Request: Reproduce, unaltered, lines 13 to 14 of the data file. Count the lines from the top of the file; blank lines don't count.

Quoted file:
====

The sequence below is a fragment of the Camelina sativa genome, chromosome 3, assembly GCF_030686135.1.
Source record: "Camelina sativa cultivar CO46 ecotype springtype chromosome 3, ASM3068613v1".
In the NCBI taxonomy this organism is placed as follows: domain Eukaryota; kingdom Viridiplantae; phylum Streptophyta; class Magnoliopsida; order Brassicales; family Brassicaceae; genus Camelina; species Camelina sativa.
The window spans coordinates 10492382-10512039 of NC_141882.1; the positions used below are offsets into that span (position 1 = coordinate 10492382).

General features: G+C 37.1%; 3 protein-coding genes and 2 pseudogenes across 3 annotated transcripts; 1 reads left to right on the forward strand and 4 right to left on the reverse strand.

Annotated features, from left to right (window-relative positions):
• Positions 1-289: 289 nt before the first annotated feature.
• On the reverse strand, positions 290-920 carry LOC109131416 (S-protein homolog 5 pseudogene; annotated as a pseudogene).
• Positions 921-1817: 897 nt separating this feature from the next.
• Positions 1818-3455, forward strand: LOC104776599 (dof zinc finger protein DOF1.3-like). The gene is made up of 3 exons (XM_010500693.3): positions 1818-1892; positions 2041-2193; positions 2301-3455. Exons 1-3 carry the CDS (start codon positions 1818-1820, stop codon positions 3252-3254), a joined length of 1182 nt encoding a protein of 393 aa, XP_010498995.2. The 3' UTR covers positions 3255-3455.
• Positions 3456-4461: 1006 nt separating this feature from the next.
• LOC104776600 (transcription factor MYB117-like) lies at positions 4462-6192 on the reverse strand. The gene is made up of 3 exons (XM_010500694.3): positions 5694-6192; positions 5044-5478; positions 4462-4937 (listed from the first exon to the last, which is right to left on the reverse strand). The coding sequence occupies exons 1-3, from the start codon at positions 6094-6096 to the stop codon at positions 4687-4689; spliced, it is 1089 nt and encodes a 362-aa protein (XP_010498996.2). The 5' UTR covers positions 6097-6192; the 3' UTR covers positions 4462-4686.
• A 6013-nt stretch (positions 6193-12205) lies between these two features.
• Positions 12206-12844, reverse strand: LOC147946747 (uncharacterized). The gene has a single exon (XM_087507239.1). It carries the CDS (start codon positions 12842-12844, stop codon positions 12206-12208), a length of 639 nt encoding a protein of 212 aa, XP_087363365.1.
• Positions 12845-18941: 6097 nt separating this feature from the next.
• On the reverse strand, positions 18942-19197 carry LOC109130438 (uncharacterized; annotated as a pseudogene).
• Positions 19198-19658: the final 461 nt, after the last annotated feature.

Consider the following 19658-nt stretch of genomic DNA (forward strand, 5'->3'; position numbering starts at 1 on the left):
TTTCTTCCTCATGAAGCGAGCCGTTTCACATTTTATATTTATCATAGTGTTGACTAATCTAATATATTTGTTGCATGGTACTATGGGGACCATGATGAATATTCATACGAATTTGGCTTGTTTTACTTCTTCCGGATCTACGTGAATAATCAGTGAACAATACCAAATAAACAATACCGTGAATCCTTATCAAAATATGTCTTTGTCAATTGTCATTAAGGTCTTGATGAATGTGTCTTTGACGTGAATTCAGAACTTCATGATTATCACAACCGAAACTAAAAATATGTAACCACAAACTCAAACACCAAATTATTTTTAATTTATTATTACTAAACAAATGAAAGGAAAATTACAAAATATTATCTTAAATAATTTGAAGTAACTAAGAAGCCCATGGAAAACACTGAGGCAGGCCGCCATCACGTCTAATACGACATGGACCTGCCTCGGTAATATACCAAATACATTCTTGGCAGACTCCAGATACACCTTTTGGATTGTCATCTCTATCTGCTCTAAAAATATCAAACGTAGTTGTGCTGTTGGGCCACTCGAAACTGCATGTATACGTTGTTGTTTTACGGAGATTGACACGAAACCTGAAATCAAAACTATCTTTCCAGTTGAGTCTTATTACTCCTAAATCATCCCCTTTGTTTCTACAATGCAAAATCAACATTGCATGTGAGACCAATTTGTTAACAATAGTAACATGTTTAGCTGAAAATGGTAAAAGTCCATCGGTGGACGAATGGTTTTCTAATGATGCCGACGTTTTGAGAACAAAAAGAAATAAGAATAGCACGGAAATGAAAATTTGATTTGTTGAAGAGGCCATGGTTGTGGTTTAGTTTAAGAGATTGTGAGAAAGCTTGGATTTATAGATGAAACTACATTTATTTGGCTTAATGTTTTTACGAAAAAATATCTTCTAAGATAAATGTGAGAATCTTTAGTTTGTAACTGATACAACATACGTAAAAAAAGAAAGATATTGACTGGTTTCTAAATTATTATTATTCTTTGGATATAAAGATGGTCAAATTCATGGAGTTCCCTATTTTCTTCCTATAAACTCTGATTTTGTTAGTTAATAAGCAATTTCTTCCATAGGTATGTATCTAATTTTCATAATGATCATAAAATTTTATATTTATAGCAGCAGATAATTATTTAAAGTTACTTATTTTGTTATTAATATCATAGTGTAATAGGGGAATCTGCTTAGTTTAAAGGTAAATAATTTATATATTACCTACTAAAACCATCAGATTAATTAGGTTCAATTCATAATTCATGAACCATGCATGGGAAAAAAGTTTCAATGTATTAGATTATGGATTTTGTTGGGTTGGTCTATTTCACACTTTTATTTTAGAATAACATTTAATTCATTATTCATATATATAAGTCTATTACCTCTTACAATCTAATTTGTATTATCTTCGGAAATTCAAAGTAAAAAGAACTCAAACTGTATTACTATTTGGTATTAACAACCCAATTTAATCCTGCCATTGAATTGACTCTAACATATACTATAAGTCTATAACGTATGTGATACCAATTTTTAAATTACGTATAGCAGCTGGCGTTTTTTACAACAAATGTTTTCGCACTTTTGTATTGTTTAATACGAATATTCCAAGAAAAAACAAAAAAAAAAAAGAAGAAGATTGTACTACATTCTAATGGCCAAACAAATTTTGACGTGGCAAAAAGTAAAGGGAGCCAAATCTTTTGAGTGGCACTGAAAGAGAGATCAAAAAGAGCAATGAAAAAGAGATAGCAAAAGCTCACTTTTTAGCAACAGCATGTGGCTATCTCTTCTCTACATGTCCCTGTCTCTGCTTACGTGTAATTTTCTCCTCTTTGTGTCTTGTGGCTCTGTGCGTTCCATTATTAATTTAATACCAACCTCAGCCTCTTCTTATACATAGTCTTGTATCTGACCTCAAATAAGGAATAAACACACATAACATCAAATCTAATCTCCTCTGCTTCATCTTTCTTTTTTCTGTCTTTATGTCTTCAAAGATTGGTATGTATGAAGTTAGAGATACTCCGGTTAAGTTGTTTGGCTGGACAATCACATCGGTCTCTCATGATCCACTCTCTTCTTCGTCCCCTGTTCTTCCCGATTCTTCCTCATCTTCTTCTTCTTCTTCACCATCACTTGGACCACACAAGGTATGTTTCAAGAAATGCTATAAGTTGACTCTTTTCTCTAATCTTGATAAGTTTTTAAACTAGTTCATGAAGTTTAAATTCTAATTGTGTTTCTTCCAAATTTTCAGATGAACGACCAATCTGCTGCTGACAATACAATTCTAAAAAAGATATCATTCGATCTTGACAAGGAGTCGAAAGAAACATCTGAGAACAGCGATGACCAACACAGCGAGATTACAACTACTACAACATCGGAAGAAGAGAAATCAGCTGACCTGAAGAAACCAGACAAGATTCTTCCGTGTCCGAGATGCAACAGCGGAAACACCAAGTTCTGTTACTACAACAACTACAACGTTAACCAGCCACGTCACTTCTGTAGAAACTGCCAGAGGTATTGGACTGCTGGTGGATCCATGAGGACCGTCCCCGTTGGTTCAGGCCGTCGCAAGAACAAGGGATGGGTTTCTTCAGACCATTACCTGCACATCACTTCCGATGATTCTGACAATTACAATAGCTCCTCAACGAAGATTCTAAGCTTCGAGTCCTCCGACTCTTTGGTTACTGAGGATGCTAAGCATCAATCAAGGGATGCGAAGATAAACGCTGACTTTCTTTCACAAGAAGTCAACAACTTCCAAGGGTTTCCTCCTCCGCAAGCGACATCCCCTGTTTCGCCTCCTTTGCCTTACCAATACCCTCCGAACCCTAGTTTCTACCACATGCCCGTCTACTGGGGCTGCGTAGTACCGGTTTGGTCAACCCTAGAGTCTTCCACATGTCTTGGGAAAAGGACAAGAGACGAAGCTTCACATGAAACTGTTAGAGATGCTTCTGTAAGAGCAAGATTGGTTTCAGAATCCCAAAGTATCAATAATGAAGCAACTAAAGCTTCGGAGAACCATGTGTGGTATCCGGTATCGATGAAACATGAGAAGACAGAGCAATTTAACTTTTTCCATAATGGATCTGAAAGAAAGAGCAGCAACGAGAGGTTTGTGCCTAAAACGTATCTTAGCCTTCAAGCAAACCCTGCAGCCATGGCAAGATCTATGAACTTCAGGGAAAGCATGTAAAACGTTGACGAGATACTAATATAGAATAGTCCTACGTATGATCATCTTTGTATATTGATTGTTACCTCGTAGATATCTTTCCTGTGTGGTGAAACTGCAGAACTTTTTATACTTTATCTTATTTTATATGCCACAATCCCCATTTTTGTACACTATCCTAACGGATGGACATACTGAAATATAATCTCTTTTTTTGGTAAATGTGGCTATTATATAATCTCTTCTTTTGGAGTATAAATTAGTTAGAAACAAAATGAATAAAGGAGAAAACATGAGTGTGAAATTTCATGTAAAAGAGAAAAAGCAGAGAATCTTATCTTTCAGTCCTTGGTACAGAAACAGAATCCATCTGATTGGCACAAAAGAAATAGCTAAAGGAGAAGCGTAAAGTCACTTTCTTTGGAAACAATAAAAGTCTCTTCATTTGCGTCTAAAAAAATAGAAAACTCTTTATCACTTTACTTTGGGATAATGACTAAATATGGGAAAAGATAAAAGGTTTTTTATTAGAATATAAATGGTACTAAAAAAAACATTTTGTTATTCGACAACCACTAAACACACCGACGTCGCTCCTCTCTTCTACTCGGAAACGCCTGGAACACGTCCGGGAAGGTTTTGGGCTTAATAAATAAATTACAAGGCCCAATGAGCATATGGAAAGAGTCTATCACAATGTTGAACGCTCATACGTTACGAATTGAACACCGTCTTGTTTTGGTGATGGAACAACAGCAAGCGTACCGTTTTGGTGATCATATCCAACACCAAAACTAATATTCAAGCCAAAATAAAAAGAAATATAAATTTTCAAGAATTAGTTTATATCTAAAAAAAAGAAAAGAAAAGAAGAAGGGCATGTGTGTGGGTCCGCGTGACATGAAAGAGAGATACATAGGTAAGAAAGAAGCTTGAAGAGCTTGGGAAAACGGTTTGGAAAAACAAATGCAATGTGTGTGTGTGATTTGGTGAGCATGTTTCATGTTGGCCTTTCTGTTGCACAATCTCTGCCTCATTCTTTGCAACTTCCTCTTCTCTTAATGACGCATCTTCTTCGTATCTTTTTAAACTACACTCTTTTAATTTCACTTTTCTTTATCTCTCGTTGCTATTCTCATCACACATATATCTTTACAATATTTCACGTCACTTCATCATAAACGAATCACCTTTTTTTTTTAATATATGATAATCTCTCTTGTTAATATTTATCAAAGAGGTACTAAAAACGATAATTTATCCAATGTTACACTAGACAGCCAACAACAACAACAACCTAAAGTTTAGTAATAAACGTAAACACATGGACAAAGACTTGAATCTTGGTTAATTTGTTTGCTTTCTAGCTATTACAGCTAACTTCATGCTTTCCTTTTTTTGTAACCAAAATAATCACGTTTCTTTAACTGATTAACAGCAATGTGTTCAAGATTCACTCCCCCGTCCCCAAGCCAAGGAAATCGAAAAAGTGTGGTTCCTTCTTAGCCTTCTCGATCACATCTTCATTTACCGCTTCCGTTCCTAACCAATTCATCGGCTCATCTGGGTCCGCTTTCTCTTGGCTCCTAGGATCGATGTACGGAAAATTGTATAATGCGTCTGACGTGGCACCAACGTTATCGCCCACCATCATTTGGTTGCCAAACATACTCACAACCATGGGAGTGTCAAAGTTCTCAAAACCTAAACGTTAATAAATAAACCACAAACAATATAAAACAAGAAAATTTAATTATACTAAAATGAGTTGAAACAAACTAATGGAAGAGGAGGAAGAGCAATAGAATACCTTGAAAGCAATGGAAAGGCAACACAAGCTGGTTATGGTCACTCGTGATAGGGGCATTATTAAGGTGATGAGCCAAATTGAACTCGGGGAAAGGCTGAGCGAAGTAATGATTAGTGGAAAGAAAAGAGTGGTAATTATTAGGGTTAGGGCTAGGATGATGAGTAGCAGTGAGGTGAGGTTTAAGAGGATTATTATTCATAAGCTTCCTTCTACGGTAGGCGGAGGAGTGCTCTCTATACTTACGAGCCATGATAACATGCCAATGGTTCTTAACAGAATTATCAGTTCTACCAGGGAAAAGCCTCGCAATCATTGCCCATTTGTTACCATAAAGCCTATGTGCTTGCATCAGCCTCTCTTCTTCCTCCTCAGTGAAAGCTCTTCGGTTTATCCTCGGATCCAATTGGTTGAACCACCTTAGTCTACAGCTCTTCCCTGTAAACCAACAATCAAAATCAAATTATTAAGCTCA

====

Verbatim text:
• A 6013-nt stretch (positions 6193-12205) lies between these two features.
• Positions 12206-12844, reverse strand: LOC147946747 (uncharacterized). The gene has a single exon (XM_087507239.1). It carries the CDS (start codon positions 12842-12844, stop codon positions 12206-12208), a length of 639 nt encoding a protein of 212 aa, XP_087363365.1.